Our curriculum for the 2021-22 year is PC (USA)’s “Feasting on the Word”, based upon the Revised Common Lectionary. Each week we will explore a different Bible passage aligned with the lectionary and with the children's Sunday School classes. We will discuss the implications of the passage for our lives and share our common experiences as parents. There is no homework or outside reading associated with this class and all the lessons can stand on their own allowing for those with busy schedules to come as they are able to do so. The class will meet in the library and will begin a few minutes after Children's Sunday school starts and will end in time for us to pick up our children from their classes.


This class is facilitated by Abbott Keesee and will meet in-person each Sunday @ 9:50 AM in the Church Library once the children return to in person Sunday school. The anticipated start date for this class is January 16. For more information, email Abbott @ abbottkeesee@gmail.com or via Realm.

Theology Class

 The Theology Class promotes serious discussion of important theological issues. Everyone contributes their own views as we work to understand texts by leading theologians. All who are interested in exploring and wrestling with theological questions are welcome to attend, and particularly any new members.


This fall the group will “re-start” the H. Richard Niebuhr book, The Responsible Self

The great theologian's delineation of the principles and fundamental character of the moral life focuses on the idea of responsibility as a guiding ideal.


This class is facilitated by Lad Session and will meet each Sunday at 9:45 AM in room D-5 – start date TBD. For more information, email Lad @ lad.sessions@gmail.com or via Realm.


Children Sunday School Classes


Pre K-K

Our Sunday School class for preschoolers and kindergartners introduces children to our Faith through Bible stories, prayer, songs, games, crafts, coloring, and even Play-Doh! The Beginner’s Bible and its accompanying curriculum is the foundation of the class, and each family will receive a copy of this easy-to-read and colorfully illustrated Bible.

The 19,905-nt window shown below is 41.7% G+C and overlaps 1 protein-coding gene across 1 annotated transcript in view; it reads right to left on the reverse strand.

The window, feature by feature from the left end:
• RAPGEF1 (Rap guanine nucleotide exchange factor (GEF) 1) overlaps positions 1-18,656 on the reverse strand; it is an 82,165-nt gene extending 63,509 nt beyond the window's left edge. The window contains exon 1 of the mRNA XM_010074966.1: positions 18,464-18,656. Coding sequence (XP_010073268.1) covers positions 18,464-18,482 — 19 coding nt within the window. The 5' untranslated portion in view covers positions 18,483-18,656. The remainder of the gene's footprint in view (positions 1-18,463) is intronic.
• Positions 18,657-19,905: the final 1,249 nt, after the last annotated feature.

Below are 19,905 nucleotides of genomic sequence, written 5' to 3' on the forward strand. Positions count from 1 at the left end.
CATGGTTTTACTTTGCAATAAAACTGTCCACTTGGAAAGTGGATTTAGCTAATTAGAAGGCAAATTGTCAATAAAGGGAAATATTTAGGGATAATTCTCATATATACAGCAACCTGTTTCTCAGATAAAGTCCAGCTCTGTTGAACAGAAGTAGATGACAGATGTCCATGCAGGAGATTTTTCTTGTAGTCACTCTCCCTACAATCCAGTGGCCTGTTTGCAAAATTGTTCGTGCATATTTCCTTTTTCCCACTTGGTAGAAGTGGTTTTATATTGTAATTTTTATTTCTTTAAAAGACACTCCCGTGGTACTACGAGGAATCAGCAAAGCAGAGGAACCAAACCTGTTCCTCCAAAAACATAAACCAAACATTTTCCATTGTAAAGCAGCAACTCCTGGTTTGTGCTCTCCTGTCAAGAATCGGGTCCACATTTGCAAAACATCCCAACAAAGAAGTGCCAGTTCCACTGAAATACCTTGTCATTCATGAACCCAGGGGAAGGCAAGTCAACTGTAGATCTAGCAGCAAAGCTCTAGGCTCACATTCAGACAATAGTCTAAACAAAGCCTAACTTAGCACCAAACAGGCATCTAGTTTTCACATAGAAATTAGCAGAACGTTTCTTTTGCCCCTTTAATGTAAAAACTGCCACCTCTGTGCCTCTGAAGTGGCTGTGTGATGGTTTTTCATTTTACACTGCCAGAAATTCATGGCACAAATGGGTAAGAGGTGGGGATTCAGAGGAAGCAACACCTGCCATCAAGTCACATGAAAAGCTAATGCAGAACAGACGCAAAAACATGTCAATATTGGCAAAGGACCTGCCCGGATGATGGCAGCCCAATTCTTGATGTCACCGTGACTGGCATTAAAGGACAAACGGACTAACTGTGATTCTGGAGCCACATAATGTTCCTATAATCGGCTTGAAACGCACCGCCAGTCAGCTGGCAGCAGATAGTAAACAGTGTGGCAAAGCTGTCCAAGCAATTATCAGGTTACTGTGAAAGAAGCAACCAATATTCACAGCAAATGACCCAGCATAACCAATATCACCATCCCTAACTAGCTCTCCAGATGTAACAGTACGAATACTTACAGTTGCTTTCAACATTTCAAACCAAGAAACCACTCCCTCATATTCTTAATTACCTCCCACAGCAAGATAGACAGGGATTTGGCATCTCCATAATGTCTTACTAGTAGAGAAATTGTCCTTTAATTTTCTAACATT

This class will be under the direction of Nancy Bidlack and taught by various members of our Sunday School Teaching Team. This class will resume on January 2 and meet each Sunday @ 9:30 AM via Zoom. For more information, email Nancy Bidlack @ nancybidlack@hotmail.com or via Realm.


Faith Village Grades 1-5

Faith Villagers in Grades 1 through 5 will join for Bible stories, singing, faith activities, crafts, prayer, and a sense of service. We explore the stories given to us in Scripture, our purpose as God’s children in this community and the world, and the meaning of our friendship with each other and with Jesus Christ.


Our curriculum for the 2021-22 year is PC (USA)’s “Feasting on the Word”, based upon the Revised Common Lectionary. This allows us to connect with the day’s sermon and adult classes, so that families may talk together at home about the day’s lessons. 


This class will be under the direction of Poppy Orendorf and taught by various members of our Sunday School Teaching Team. This class will resume on January 2 and meet each Sunday @ 9:50 AM via Zoom. For more information, email Poppy Orendorf @ orencorp@verizon.net or via Realm.